Pelvic Prolapse

Neeraj Kohli, MD, MBA -  - Urogynecologist

BostonUrogyn

Neeraj Kohli, MD, MBA

Urogynecologist located in Wellesley, MA & South Weymouth, MA

If you have pelvic organ prolapse, you know just how much discomfort it causes. You also know how harmful it is to your quality of life. Fortunately. Neeraj Kohli, MD, MBA, of Boston Urogyn in Wellesley, Massachusetts specializes in pelvic surgery and advanced technologies for the treatment of pelvic prolapse care. To learn about Dr. Kohli’s minimally invasive techniques and physical therapy treatments, call Boston Urogyn or schedule an appointment online today.

Pelvic Prolapse Q & A

What is pelvic prolapse?

Pelvic organ prolapse (POP) is a type of pelvic floor disorder involving a hernia of the pelvic organs: the uterus, bladder, rectum, and vagina.

Your pelvic floor — a group of ligaments, fibers, nerves, and muscles that form a sling attached to the bony pelvic structure — holds these organs in place. When this supportive sling weakens, your pelvic organs can drop, causing pelvic prolapse.

The symptoms of POP and pelvic floor disorders include:

  • Constipation
  • Pressure or pain in the rectum or vagina
  • A feeling of heaviness in the pelvis
  • A bulge in the rectum or vagina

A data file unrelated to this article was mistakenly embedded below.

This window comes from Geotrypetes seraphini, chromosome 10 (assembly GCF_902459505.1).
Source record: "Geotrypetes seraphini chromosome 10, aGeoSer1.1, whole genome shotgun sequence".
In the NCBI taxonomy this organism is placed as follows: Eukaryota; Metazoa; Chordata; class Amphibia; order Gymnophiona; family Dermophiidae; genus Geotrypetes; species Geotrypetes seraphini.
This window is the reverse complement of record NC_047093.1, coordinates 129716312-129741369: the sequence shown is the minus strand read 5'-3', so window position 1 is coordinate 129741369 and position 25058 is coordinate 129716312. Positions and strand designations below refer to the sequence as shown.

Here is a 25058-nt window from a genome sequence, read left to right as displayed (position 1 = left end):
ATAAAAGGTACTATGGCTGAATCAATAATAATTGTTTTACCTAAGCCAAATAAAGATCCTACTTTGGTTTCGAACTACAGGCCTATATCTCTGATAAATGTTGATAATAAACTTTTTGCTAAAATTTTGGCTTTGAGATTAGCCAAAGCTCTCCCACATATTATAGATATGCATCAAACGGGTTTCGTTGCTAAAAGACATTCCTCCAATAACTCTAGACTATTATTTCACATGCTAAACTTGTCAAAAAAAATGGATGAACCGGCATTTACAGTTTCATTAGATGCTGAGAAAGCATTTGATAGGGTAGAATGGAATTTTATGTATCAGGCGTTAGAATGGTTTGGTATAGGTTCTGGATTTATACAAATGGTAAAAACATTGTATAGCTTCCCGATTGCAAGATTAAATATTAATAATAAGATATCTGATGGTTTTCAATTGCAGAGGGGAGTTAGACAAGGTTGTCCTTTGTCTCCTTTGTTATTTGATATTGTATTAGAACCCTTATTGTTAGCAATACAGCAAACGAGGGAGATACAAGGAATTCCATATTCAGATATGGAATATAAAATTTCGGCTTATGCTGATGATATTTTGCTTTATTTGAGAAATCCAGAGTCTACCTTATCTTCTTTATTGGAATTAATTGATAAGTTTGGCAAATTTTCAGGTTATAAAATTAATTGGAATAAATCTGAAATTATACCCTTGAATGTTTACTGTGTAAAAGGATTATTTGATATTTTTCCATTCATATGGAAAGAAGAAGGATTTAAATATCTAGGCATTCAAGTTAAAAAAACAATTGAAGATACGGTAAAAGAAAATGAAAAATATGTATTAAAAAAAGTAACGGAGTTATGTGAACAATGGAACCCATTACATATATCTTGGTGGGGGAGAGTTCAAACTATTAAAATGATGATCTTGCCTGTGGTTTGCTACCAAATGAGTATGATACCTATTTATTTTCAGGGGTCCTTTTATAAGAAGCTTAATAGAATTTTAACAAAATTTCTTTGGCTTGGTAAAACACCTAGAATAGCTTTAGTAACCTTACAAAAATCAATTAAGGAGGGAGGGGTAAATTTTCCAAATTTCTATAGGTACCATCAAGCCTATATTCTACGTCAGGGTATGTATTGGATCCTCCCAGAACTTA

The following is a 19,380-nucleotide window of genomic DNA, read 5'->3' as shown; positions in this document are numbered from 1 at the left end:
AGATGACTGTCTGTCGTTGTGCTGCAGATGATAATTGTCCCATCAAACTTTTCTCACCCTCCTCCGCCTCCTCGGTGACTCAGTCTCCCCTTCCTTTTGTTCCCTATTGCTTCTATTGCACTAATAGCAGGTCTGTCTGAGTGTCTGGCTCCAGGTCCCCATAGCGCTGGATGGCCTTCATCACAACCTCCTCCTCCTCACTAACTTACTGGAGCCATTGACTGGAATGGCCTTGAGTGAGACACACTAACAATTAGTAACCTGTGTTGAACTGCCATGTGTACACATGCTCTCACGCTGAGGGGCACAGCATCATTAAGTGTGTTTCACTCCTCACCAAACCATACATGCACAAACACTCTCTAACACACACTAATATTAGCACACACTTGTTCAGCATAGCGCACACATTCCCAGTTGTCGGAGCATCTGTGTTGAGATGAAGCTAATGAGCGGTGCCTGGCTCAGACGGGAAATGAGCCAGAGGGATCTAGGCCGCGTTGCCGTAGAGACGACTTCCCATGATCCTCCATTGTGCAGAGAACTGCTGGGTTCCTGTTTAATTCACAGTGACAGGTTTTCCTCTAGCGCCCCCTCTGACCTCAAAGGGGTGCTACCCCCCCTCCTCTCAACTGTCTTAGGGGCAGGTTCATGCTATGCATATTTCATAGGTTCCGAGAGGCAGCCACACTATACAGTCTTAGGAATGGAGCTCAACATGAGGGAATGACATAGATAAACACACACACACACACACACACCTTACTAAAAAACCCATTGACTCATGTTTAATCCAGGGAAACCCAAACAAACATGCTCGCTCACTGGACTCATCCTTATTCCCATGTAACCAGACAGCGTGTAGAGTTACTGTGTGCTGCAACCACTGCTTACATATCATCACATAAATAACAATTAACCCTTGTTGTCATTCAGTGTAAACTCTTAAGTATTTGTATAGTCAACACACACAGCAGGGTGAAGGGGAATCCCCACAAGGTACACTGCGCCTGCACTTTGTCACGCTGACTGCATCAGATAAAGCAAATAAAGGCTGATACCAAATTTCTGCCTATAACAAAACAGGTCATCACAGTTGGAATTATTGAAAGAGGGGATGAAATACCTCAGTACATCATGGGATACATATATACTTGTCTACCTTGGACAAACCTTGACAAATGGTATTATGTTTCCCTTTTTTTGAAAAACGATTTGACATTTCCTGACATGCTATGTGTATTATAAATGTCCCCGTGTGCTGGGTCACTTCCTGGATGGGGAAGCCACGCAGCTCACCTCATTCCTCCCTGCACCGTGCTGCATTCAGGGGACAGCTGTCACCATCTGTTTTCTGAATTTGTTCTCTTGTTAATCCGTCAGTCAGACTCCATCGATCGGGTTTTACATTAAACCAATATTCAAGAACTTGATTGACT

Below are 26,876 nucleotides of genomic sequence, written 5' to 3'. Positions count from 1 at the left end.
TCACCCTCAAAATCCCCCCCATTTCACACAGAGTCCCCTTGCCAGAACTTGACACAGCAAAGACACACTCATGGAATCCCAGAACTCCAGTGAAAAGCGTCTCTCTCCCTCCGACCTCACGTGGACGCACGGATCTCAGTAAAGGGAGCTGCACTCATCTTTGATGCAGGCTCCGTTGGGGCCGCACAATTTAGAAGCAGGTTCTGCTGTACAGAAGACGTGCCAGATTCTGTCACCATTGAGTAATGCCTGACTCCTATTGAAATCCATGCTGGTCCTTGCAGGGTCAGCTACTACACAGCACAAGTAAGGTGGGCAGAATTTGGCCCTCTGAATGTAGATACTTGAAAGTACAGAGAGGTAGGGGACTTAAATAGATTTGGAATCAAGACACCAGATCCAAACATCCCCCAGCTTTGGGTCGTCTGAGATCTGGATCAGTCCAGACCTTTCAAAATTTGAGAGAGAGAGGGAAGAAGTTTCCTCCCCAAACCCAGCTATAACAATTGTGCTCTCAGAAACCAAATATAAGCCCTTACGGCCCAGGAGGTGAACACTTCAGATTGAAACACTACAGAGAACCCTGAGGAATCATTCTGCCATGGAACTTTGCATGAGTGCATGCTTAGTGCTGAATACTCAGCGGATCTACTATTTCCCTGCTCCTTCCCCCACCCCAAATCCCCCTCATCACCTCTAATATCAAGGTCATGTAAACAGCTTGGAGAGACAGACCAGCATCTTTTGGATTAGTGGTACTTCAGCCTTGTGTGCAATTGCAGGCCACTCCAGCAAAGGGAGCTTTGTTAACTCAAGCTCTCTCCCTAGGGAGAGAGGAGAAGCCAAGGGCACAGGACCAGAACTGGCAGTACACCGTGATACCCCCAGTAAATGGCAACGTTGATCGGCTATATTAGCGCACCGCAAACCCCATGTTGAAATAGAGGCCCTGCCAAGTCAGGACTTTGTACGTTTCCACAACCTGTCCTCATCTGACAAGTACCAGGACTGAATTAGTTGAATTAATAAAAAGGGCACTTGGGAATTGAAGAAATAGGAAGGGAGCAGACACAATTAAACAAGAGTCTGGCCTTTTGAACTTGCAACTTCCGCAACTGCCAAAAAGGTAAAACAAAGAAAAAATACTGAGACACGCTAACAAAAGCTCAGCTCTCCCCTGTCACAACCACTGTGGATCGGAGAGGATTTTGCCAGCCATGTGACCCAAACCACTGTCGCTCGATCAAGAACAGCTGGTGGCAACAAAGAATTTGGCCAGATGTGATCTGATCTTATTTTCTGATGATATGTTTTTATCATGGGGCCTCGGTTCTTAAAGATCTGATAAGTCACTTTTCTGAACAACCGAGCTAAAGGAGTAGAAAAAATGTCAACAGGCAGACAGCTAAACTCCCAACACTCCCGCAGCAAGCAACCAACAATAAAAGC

• Muscle spasms in the pelvis
  • An urgent need to urinate
  • Painful urination and intercourse

Although pelvic floor disorders are more common in aging women, this condition isn’t a normal part of the aging process.

What causes pelvic organ prolapse?

Pelvic organ prolapse is usually the result of vaginal childbirth. Additional risk factors include a family history of POP, a prior hysterectomy, radiation treatments, and obesity. Chronic conditions that increase intra-abdominal pressure, like constipation or asthma, can also lead to pelvic organ prolapse.

POP commonly occurs with other pelvic floor disorders, such as urinary and fecal incontinence.

How is pelvic organ prolapse treated?

Dr. Kohli offers several treatments for pelvic floor disorders. Depending on the extent of your pelvic prolapse, he might recommend minimally invasive surgery to correct your pelvic anatomy and return your bladder, bowel, and vaginal function to normal.

These repairs are done laparoscopically, abdominally, or transvaginally and may include the following procedures:

  • A hysterectomy to remove the uterus
  • A rectocele to repair and correct the small bowel and fallen rectum
  • A cystocele to repair and correct a prolapsed urethra or bladder
  • A vaginal vault suspension to repair the vaginal wall
  • Vaginal obliteration to close the vagina

Dr. Kohli might also recommend physical therapy, such as exercises to strengthen the pelvic floor, or behavioral modifications, like biofeedback or pelvic floor stimulation. Medication, hormone therapy, and non-surgical treatments -- such as vaginal devices called “pessaries” -- may also be an effective option for your pelvic prolapse.